WASHINGTON — Shocked and saddened. Those were my immediate feelings when I received the news of Ruth Bader Ginsburg’s transition. She was a fixture on the supreme court and in our very culture, it just seemed as though she would always be here. Our constant north star.
From the very beginning, she was a trailblazer. Attending Cornell University, at a time when women were discouraged from seeking higher education, she earned her Bachelor's degree, the highest-ranking women in her graduating class. She would go on to Harvard Law School, one of only nine women in a class of 500 men.
Reportedly the Dean invited the nine to his home for dinner, where he asked them, "Why are you at Harvard Law School, taking the place of a man?"
Undeterred, when her husband Martin took a job in New York City, she transferred to Columbia, my alma mater, earning her law degree, graduating tied for first in her class. She would go on to become the first woman to hold a full professorship at Columbia and co-founded the first law review on women’s issues. She also co-founded the ACLU’s Women’s Rights Project. While teaching she argued six cases before the Supreme Court, winning four, including Reed vs. Reed, which deemed discrimination based on sex unconstitutional. Using this ruling, she then methodically targeted government policies that treated men and women differently, taking them down one by one, opening the doors to equality.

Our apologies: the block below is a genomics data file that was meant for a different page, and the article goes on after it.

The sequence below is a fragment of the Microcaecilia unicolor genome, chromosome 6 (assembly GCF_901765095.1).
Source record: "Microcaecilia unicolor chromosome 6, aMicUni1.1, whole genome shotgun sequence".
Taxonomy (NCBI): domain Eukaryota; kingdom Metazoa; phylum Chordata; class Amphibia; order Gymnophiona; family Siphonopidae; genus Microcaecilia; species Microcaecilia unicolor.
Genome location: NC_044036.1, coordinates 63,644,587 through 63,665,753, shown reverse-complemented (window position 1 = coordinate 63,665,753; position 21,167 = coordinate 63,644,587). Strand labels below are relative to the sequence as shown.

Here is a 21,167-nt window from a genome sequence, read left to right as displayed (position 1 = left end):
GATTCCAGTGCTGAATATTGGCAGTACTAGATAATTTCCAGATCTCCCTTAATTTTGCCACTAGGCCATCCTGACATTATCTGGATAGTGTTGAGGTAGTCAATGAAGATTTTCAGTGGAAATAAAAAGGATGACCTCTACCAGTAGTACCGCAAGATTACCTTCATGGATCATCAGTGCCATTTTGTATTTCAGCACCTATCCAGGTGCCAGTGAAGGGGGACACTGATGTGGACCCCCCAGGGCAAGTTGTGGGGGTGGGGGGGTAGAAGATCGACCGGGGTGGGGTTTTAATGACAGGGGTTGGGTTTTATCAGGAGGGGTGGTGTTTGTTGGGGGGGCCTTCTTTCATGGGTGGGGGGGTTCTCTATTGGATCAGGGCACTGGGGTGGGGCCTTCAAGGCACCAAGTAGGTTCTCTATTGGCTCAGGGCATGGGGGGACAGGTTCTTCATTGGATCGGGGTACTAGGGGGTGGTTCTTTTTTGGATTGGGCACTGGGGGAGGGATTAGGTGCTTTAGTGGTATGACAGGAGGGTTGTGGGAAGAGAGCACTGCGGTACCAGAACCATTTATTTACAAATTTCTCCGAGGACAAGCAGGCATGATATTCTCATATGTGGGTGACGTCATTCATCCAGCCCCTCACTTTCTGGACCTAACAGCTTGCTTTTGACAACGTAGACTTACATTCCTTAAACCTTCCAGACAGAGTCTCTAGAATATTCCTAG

In 1980, she joined D.C. Circuit Court, this time, Martin following her to D.C. She served 13 years and then, tapped by Bill Clinton to take her place on the supreme court. She became the second woman ever so honored. Her tenure was stellar. She was awarded the ABA Medal, the Bar Association's highest honor. Inducted into the National Women’s Hall of Fame, she became the first supreme court justice to officiate a same-sex marriage. She also became an icon.
She once quoted Dr. King in court saying, “The arc of the moral universe is long, but it bends toward justice,” she then added, “But it only bends that way if there is a steadfast commitment to see the task through to completion.”
And that’s what she was-- steadfast. A rock of morality.
She must be remembered as one of the most important legal voices in history. A kid from Brooklyn, who grew up to inspire and change our nation. And for the rest of us--we MUST maintain a steadfast commitment to see her task through to completion.